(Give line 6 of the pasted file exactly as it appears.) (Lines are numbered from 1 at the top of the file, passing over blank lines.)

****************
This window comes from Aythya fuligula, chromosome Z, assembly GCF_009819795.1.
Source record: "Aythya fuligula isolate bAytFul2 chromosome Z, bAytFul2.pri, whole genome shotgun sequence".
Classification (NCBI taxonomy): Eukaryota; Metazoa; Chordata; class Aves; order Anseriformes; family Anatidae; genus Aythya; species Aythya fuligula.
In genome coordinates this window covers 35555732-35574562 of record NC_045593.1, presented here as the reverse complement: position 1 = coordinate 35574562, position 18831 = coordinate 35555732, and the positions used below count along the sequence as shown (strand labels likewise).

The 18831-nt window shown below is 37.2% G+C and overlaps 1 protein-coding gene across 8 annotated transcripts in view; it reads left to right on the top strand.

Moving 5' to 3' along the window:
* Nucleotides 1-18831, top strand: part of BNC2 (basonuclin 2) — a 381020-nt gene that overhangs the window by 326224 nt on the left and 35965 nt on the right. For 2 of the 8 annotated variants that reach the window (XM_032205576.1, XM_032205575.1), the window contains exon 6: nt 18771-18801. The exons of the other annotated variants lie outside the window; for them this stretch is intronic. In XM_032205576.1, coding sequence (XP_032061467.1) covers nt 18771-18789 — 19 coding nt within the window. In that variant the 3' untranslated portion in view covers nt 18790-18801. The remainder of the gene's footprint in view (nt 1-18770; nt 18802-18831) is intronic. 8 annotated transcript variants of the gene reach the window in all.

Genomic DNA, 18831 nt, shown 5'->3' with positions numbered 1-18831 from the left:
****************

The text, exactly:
Moving 5' to 3' along the window: